Law360 (May 1, 2020, 4:34 PM EDT) -- The coronavirus pandemic has exposed businesses' trade secrets to sky-high theft risk, but it's not too late for employers to plug leaks and strengthen their legal footing ahead of an expected surge in litigation.
While sudden layoffs and the abrupt shift to telework have disrupted many employers' protocols for protecting their prized information, there are several steps they can take now to limit exposure. And the flexibility of state and federal trade secrets law means courts may cut businesses some slack should they have to claw back their property.
"People have to do the best they can do, and that means don't give up now simply because you didn't do it a couple weeks ago," said Robert Yonowitz, co-leader of Fisher Phillips' employee defections and trade secrets practice group. "Go do it now."
In ordinary circumstances, businesses with trade secrets often have several measures in place to protect them. For example, they may make certain technical information available on-site to certain people, with password protections. When workers leave, businesses may probe what secrets they have and take back company devices during rigorous exit interviews.
"So much of it is about keeping your information within your company environment," Yonowitz said. But after businesses across the country shifted to telework overnight, much of that information is now on personal laptops or flash drives.
Not only have many workers taken secrets home, but the sudden move from secure offices to kitchen tables has put company secrets at heightened risk of theft by cyberattacks, veteran intellectual property litigator James Gale told Law360.
"When you're home, you're on your own Wi-Fi, and your own Wi-Fi can be hacked a whole lot more easily than a firm or company Wi-Fi," said Gale, who co-leads Cozen O'Connor's intellectual property litigation group.
The layoffs and furloughs many businesses implemented last month have likewise left secrets vulnerable to theft.
Jennifer Baldocchi, the chair of Paul Hastings LLP's international employee mobility and trade secrets practice, said hacking and other forms of corporate espionage account for relatively little theft. Rather, most leaks occur because workers take secrets to new jobs. Because businesses may have abbreviated or even skipped exit interviews as they cut so many workers loose, they may not have secured their data.
"It is extremely easy — easier than it ever has been — to take information, to save it on a flash drive," Baldocchi said.
This situation has created "the perfect storm for a company trying to protect trade secrets," Baldocchi said. Relatively few workers are leaving for competitors at the height of the pandemic. But as it wanes, many who have lost work may find new jobs — and take with them the trade secrets they've brought home.
If they do, employers may turn to litigation. The federal Defend Trade Secrets Act and similar laws in most states let employers seek injunctions for the return of certain business information if three things are true: the information is actually secret, the business has taken "reasonable measures" to keep it so and the information has "independent economic value" because it's unknown to others who could profit from it.
These cases often turn on what an employer did to protect its alleged secret. If security was tight, it stands a good chance at getting an injunction; if it was lax, it'll likely lose.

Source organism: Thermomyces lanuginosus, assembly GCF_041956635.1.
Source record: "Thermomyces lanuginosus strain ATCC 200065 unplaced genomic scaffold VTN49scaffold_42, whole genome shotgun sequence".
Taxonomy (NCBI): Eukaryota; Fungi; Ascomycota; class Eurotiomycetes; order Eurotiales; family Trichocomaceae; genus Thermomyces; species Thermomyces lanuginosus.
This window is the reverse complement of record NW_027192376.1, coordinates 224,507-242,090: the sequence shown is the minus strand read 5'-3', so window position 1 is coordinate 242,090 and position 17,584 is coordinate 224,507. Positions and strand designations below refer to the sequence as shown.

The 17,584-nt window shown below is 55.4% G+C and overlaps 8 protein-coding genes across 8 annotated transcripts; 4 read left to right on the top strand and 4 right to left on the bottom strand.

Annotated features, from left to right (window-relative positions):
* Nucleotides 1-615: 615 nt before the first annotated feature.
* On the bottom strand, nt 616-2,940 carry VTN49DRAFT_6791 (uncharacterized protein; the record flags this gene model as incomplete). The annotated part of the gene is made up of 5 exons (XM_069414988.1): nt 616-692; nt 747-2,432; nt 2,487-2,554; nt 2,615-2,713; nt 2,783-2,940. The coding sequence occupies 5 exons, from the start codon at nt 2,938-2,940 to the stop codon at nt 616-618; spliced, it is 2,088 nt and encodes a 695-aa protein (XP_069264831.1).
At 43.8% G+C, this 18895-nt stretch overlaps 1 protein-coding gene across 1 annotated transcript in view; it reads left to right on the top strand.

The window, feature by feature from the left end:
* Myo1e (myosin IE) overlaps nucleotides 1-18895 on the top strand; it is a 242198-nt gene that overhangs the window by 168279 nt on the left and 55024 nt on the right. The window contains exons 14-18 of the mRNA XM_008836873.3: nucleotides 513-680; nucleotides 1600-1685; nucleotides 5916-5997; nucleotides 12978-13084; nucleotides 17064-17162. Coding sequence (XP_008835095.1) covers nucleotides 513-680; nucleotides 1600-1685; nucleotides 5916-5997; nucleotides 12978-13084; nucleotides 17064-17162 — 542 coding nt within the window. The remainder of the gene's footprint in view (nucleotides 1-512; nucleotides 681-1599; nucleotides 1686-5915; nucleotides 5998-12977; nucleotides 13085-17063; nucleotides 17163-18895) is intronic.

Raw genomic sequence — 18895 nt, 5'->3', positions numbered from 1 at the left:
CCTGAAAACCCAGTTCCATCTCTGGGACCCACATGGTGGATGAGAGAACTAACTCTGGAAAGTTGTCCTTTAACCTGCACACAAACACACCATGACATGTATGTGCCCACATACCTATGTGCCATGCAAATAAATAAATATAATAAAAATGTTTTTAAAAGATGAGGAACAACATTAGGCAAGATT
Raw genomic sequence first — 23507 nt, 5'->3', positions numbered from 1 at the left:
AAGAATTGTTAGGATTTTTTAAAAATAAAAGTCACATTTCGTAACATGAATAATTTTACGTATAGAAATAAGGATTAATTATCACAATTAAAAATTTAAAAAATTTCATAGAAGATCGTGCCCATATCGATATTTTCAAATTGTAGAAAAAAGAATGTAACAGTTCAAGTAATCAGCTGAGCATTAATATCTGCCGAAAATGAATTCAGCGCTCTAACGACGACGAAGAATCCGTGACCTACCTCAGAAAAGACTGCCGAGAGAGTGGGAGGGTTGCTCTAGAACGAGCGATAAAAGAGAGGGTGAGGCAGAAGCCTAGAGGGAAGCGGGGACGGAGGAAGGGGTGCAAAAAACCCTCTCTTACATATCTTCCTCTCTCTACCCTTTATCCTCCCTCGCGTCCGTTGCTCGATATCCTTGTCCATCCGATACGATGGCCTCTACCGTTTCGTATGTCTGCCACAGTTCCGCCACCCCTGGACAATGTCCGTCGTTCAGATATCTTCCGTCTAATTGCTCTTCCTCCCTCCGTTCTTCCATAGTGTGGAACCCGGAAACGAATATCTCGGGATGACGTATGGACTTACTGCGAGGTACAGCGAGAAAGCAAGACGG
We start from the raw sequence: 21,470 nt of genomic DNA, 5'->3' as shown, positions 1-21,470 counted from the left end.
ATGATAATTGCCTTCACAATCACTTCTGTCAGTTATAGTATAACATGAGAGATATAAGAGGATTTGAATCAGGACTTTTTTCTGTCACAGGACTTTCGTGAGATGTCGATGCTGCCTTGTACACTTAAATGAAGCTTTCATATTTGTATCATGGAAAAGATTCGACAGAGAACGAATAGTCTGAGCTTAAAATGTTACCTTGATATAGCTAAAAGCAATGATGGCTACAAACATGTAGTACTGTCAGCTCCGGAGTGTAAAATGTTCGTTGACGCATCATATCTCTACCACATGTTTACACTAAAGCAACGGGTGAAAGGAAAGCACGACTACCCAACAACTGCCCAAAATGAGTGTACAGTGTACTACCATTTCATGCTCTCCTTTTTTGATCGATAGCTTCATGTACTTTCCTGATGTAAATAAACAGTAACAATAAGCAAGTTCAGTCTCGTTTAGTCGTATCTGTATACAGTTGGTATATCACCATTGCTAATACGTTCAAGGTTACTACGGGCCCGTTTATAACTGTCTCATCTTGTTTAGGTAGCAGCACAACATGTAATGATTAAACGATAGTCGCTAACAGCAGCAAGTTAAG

That would seem to bode poorly for employers that abandoned protocol during the mid-March scramble. But "reason" is contextual, attorneys say.
"If there's a fire and you grab your document and you run out the door, and you don't lock anything, that's not unreasonable that there could have been a loss of information," Baldocchi said. That may hold true for a pandemic, too.
Still, courts may only excuse early lapses if employers tighten security once they catch their breath. There are several ways they can do so.
Employers that have shifted to telework can no longer lean on some measures they may have used in the office, such as making data available only on certain secure devices. But they can hold exit interviews via teleconference.
Employers should ask the same questions they ordinarily would in person, including what information the worker has, how many copies they have and where they're stored, Baldocchi said.
"Then companies should really look at using DocuSign or some other electronic signature application in order to get an employee to ... certify that this is an accurate representation of everything they have," Baldocchi said. The company should demand that the worker delete the files, or have a forensics expert delete the data remotely.
Employers whose workers are accessing company servers remotely can minimize their risk of a breach by setting up a virtual private network, or VPN, Gale said. VPNs are private, often encrypted channels that let workers more securely access files on their company's network.
"All of our secretaries and paralegals are now working from home ... so we've given them the ability to work through VPNs," Gale said.
Employers can also use VPNs to more closely monitor workers by creating access logs that track who accessed what, and how they used it.
If employers formally designated certain information secret or had workers sign confidentiality agreements promising not to share it, they should remind workers, Yonowitz said. Employers may also want to make their most sensitive data read-only, which means workers can view it, but can't download it. This won't stop workers from taking pictures of their screens or taking down the information by hand, but it's another check on theft.
"That's another good measure, which ... doesn't cost anything," Yonowitz said. "It's just about security settings."
--Editing by Kelly Duncan and Marygrace Murphy.
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